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Treatments & Procedures

Atherosclerosis Atherectomy

What is an atherectomy for atherosclerosis / PAD / PVD?

An atherectomy is a procedure that utilizes a catheter with a sharp blade on the end to remove plaque from a blood vessel. The catheter is inserted into the artery through a small puncture in the artery, and it is performed under local anesthesia. The catheter is designed to collect the removed plaque in a chamber in the tip, which allows removal of the plaque as the device is removed from the artery. The process can be repeated at the time the treatment is performed to remove a significant amount of disease from the artery, thus eliminating a blockage from atherosclerotic disease.

Why is this atherosclerosis atherectomy procedure performed? Why do I need this procedure?

The goal of treatment is to eliminate the build-up of plaque in your arteries.

You may need this atherectomy procedure if your arteries become too narrowed or blocked from plaque inside the artery walls. If arteries are blocked, blood cannot get through to nourish the tissues, causing the muscles of the lower extremities to cramp and lose strength.

An atherectomy is especially helpful for treating blockages in arteries that occur around branches or in vessels that are not easily treated with stents.

This procedure is not ideal for everyone. Each patient is evaluated, and treatment will be individualized for the patient's circumstances.

Where is the atherectomy procedure performed and who performs this procedure?

This procedure is performed in the hospital surgical, interventional, or catheterization suite by a trained vascular surgeon.

What are the risks and potential complications of the procedure?

Your doctor will discuss the specific risks and potential benefits of the recommended procedure with you.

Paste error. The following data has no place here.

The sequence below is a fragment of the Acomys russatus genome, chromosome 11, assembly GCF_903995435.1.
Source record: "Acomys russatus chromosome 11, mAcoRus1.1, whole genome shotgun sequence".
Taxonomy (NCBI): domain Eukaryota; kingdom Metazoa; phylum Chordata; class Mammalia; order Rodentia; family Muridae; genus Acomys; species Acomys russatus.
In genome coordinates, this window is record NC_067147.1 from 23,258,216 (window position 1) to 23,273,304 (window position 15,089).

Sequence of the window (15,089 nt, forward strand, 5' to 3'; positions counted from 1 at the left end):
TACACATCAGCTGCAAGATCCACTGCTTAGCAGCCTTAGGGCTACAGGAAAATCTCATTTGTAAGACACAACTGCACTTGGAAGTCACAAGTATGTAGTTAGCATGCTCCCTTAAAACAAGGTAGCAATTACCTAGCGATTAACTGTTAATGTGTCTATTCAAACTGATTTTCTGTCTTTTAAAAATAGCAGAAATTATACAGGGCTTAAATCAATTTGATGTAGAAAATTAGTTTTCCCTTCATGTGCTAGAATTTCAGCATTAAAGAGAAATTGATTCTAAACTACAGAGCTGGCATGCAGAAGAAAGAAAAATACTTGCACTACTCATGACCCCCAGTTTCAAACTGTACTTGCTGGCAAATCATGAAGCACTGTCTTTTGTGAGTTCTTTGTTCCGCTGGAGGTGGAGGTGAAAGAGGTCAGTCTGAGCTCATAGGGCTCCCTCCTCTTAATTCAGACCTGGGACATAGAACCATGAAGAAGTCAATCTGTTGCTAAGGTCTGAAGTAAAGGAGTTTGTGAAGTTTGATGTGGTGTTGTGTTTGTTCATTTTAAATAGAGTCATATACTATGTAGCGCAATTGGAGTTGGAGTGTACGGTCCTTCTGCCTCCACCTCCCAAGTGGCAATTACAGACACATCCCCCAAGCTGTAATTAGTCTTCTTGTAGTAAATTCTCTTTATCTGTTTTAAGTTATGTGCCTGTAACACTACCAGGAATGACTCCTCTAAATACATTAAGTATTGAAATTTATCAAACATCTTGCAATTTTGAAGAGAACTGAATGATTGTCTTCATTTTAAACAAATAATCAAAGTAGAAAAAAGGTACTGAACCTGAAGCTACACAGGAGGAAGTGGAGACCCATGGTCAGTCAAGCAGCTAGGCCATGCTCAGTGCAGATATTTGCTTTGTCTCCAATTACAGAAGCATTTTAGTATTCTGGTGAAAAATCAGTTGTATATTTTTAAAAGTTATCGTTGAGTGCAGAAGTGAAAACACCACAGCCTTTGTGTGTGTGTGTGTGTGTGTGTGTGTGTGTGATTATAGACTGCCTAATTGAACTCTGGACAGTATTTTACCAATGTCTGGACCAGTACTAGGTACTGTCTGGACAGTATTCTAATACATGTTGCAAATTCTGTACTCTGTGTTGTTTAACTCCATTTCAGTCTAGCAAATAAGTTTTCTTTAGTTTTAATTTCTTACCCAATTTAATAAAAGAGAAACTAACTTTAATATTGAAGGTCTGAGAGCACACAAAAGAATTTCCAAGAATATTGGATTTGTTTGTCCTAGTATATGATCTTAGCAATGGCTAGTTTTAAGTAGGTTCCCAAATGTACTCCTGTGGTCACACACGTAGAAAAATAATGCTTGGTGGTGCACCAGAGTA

Atherectomy usually has no complications, but as with any surgery, there is a risk of complications, such as embolization (the dislodgement of debris that blocks the arteries in the lower part of the leg) and perforation. These complications, however, are rare. An unusual complication of atherectomy is the re-blockage of the artery (restenosis) that may occur later, especially if you smoke cigarettes.

Special precautions are taken to decrease these risks, and there may be other possible risks. When you meet with your doctor, please ask questions to make sure you understand the risks of the procedure and why the procedure is recommended.

How do I prepare for the atherectomy?

A few days before the procedure, pre-procedure tests may be performed to ensure that it is safe to continue with the procedure. You may need to discontinue certain medications before the procedure. Your health care team will provide specific instructions to help you prepare.

What happens during the procedure?

The atherosclerosis atherectomy will be performed under local anesthesia with a mild sedative given intravenously. Your surgeon will insert a catheter equipped with a sharp blade at its tip and advance it through your artery until it reaches the area of narrowing. Your surgeon will then scrape away the plaque with the catheter blade. The plaque will be collected in a chamber in the tip of the catheter for removal. The surgeon may need to pass the catheter multiple times in order to remove a significant amount of atherosclerosis.

How long does the atherectomy procedure last?

The procedure itself generally takes two hours, but the preparation and recovery time add several hours. Following the procedure, you will need to lie flat for three to six hours. The surgery may require a minimum hospital stay of one to two days.

What happens after the procedure?

You can usually begin normal activities again several days after the atherectomy. Your doctor will provide specific guidelines for your recovery.

Are there any side effects of the treatment?

There are typically no side effects from the treatment.

Results of the procedure

Atherectomy usually provides good relief of symptoms of atherosclerosis. Your doctor will discuss the results of the procedure with you. However, unless a healthy lifestyle; is adopted, atherosclerosis can recur.

How do I find out if I am a candidate for this procedure?

To find out if you are a candidate for this procedure, please call the Vascular Surgery Department at 216.444.4508 or 800.223.2273 ext. 44508.

References

Talk to a Nurse: Mon. - Fri., 8:30 a.m. - 4 p.m. (ET)

Call a Heart & Vascular Nurse locally 216.445.9288 or toll-free 866.289.6911.

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This information is provided by Cleveland Clinic and is not intended to replace the medical advice of your doctor or health care provider. Please consult your health care provider for advice about a specific medical condition.

© Copyright 2014 Cleveland Clinic. All rights reserved.

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